A green job is the coming together of a company or organization, with an individual motivated and capable of performing the role. The company or organization can either be in a 'green' sector (e.g. solar energy), or in a conventional sector but making genuine and substantial efforts to green its operations (not just greenwash).
A green job can be with business, nonprofit organizations, government or education. Small business, self-employment and entrepreneurship is very much a part of the new green economy.
Some green jobs require specific ‘green’ skills or education, such as a solar engineer, an environmental educator, or an organic gardener. Other positions do not necessarily require a green background — for example a graphic designer or accountant working for a green company or organization.
'Green' encompasses virtually all sectors of society: food, energy, transportation, education, government, etc. There are so many companies, organizations and jobs that it would be impossible to list them all in one place. Because 'green' is so broad, it can be helpful to focus on one or more environmental issues, career classifications or sectors of society. Not all players think of themselves as 'green' or are affiliated with the green or environmental community.
The issue of sustainability is complex and ever-changing. It's not always obvious what is truly 'green' and sustainable, and what is not. If there's any doubt, techniques such as ecological footprint analysis, cradle-to-grave analysis, or environmental impact assessment should be applied to determine just how green any organization, product, service or job actually is.
Working in a green job must be part of a person's green lifestyle. Somebody who participates in the consumer lifestyle, eats factory farmed meat, and commutes alone to work ...is probably doing more harm than good, no matter what their employment. While nobody can be perfect, each of us must do what we can to live in greener, healthier ways. People who choose sustainable lifestyles often find that their financial needs decrease, giving them greater flexibility to get training, switch careers, start a business, work part time, and live a healthier lifestyle.
Many people are both concerned and motivated about the environment and would love to focus their energies around green work full-time. Except for the independently wealthy, the only way most people can afford to do this is through paid employment. Without green jobs, these people are often trapped in jobs with 'dinosaur' industries, perpetuating the unsustainable status quo. If we are to build a greener, more sustainable country, Canada needs to capture this wealth of skill, energy and enthusiasm!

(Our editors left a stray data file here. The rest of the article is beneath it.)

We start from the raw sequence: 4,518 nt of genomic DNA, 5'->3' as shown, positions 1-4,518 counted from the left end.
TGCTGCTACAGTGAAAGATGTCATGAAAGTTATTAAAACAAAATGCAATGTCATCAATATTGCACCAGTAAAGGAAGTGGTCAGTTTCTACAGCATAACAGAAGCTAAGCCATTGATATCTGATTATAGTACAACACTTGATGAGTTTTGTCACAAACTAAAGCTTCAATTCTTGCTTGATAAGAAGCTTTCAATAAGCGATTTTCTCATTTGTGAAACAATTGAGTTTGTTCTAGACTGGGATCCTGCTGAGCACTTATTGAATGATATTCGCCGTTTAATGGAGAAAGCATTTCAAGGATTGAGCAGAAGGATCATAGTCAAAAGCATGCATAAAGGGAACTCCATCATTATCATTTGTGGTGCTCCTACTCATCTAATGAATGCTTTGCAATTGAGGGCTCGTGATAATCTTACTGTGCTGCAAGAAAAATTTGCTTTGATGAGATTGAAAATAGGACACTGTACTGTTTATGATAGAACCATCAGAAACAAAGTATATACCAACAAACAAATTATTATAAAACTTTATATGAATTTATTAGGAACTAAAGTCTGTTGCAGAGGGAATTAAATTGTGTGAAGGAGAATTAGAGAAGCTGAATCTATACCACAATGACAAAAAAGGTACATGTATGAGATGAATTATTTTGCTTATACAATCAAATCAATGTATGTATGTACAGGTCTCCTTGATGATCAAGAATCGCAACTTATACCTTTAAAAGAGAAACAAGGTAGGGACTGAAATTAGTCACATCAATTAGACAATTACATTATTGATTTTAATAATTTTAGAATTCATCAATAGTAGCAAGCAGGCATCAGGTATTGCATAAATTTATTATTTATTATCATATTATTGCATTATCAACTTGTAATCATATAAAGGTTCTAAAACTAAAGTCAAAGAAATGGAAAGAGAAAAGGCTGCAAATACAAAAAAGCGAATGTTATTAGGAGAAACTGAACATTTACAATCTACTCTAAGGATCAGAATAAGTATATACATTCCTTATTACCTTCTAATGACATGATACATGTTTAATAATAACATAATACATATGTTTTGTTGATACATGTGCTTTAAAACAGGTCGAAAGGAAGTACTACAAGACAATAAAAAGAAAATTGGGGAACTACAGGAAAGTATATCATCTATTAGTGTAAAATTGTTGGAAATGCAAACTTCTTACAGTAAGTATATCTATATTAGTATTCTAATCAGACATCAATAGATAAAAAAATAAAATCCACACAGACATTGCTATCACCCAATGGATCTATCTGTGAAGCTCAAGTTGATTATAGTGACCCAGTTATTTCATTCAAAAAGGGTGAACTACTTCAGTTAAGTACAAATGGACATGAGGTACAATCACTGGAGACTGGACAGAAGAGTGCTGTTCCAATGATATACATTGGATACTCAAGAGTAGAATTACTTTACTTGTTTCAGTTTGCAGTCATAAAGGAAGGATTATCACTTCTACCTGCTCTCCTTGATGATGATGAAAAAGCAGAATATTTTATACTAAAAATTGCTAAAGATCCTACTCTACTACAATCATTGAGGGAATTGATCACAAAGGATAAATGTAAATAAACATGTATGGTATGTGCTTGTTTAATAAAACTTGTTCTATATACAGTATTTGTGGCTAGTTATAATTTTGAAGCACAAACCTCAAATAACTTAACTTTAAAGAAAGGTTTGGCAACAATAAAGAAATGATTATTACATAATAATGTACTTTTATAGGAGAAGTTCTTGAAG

Both GoodWork and mainstream job sites play an important role in letting people know that green opportunities exist; motivating them to pursue green education, volunteering and careers; and connecting them to a diverse pool of green opportunities.
(Tip: whether or not you're interested in working with nonprofits, their sites, networks and associations are excellent gateways to the sector)
Not every job or company that calls itself green, actually is genuinely green or sustainable. Here are some ideas, tools and resources to help you evaluate a job or company before deciding to work with them.
If you can't find or create a "green job", it's just as important to green your existing job or company from within. Staff and management at all levels can cooperate to green your workplace.
'Green' encompasses virtually all sectors of society: food, energy, transportation, education, government, etc. Here are some examples of green activities and sectors that offer jobs:
Toxin-free homes • organic gardening • bicycling • walking • public transit • energy conservation • water conservation • biodiversity • solar and wind power • local and natural food • environmental health • waste reduction, reuse, recycling • consumerism • green building • non-motorized recreation • ecovillages • wildlife • parks and nature • environmental education • peace • green tourism • conservation • climate change • sustainable agriculture • green business • green media • sustainable living • sustainable development • sustainable forestry • rural issues • appropriate technology • and anything else that contributes to a more sustainable world.
The issue of sustainability is complex and ever-changing. It's not always obvious what is truly 'green' and sustainable, and what is not. If there's any doubt, techniques such as ecological footprint and cradle-to-grave analysis should be applied to determine just how green any organization, product, service or job actually is.
Related terms: Green Career, Green Collar Worker, Environmental Employment, Environmental Internships, Environmental Volunteering. These terms have very similar if not identical meanings, although there is no universal agreement on their meaning. They are often used interchangeably.
Other definitions: other definitions of "what's a green job?".
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